I’ve been a Jann Arden fan ever since I first heard “Insensitive” on the radio. Last year, I discovered Jann likes to keep journals and has even published some of her writing. So I purchased a copy of her selected journals called if i knew, don’t you think i’d tell you.
For those who might not know of Arden, here’s some information from the back jacket flap of the book: Born and raised in Calgary, Alberta, recording artist Jann Arden is undoubtedly one of Canada’s most precious resources. With six albums, 13 top ten singles, eight Juno Awards and a collection of other awards and honours, Arden’s “down home” personality has endeared her to millions of fans around the world. Away from her music career, Arden is an avid painter, active philanthropist and rising actress, having appeared in The Vagina Monologues, at the Just for Laughs comedy festival in Montreal and in feature films. if i knew, don’t you think it’d tell you? is Arden’s first book.
While just about every other journal entry in the book has touched me in some way, there is one post in particular about words that really struck a chord with me: We buy them every day. We need words to live. We hang them on our walls. Words are what I sell at the end of the day. We send them to our friends and our enemies. We need words to tell ourselves that we are here at all.
I immediately conjure up fifth grade playground wisdom that went something like “sticks and stones may break my bones, but words can never hurt me.” But we know that isn’t true. Words can hurt. Words can also heal and inspire. Spoken or written, as writers it is unbelievable the power we can compose somewhere between our fingertips and the buttons on the keyboard. We just have to say the right words.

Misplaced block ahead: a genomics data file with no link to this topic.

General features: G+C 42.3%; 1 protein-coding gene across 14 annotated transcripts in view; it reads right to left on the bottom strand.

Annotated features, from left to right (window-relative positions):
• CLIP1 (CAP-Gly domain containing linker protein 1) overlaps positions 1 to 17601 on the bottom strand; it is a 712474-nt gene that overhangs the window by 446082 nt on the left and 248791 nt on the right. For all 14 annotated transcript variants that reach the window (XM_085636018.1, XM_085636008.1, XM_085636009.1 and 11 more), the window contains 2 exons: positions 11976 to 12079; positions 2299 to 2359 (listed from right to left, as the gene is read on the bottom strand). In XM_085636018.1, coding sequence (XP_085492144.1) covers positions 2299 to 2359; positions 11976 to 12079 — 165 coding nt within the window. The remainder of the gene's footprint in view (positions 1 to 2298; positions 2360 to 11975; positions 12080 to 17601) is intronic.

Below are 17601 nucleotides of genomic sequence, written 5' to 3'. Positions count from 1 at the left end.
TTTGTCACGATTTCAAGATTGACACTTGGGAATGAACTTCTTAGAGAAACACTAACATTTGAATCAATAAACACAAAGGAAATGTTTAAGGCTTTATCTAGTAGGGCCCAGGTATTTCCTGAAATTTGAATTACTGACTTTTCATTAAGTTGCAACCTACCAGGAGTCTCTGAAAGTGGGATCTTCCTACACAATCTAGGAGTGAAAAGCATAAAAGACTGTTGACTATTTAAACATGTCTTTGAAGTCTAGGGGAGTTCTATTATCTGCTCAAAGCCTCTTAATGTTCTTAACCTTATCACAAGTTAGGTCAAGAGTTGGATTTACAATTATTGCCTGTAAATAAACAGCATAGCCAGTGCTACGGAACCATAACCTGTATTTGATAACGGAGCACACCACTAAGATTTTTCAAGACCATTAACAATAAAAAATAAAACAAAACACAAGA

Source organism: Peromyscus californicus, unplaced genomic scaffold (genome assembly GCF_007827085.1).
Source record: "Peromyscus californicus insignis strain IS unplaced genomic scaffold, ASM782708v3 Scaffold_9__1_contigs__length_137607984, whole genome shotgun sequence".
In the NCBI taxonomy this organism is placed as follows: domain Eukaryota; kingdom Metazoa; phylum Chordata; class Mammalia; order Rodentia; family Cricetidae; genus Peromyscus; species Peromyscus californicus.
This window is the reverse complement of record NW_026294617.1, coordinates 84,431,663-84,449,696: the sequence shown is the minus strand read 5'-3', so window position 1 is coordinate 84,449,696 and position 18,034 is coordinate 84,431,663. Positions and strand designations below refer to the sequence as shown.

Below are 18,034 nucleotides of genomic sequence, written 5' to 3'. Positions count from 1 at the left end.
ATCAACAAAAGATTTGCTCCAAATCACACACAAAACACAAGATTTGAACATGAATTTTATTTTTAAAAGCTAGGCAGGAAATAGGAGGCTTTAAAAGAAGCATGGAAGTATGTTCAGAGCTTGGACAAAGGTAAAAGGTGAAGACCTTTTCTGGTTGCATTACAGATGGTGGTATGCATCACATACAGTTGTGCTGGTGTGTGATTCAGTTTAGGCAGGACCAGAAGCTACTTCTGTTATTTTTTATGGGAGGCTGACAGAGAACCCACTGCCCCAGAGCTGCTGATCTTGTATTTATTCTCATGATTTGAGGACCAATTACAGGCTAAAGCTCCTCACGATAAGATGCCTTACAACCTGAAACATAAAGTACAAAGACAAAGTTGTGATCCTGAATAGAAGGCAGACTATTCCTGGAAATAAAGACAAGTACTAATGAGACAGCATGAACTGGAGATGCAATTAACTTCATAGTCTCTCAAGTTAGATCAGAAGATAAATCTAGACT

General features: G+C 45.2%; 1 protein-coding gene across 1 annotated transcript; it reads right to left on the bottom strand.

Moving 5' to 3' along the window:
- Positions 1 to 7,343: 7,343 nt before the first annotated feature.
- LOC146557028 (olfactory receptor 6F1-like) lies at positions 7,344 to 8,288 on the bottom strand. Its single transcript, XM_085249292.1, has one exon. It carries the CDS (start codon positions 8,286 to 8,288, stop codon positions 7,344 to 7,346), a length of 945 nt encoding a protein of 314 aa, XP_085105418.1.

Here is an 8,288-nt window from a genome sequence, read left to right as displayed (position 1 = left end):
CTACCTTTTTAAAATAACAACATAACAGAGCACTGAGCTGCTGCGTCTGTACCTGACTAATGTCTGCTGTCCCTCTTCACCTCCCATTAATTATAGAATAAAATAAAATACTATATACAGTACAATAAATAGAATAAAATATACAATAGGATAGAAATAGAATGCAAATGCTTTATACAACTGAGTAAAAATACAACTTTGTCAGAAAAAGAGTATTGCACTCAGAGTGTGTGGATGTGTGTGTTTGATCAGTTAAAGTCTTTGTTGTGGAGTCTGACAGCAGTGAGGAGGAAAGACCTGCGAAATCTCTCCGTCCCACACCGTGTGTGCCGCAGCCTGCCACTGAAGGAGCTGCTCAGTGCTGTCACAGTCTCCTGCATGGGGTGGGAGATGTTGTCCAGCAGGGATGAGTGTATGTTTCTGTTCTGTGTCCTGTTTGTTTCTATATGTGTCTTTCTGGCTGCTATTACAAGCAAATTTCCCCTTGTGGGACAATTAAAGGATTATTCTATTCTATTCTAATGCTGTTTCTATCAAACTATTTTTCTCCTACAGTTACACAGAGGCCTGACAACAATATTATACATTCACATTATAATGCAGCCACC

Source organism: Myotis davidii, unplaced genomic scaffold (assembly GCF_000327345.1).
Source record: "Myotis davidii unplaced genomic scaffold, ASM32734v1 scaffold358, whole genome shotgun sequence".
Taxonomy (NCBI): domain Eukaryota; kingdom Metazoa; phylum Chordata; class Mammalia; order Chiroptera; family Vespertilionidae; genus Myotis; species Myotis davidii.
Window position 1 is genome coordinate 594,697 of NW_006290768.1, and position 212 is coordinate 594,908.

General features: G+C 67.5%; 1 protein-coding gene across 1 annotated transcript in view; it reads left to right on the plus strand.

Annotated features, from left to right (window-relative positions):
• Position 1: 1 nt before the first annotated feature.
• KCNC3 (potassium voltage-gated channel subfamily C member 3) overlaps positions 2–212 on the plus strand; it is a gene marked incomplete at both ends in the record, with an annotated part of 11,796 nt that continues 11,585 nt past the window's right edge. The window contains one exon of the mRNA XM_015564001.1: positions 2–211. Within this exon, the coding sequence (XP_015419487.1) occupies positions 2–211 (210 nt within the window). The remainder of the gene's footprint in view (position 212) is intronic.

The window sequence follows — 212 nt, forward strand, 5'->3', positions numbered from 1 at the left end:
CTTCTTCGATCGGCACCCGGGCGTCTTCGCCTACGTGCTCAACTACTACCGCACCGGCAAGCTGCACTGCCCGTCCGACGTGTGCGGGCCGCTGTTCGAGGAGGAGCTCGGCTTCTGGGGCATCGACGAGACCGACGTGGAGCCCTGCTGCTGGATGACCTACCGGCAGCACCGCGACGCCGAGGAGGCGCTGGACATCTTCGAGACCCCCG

Words might just be the easiest thing to remember whether it be the words to a song, a line from a movie, a passage from a book, advice from a parent, or quite simply the first time our companions said, “I love you.”
When I write my essay I quote words from the books because they touched us in some manner. The reviews themselves are words constructed into opinions to discuss and inform. Words tell us where we are. They tell us what we are eating. They help us understand a movie that is in a foreign language. Words are one of the few art forms that can be written, spoken, seen, heard, and even read. We can read them in our mind to ourselves, or we can read them out loud. Words, and the ability to formulate the “right” words, are a writer’s creative fodder.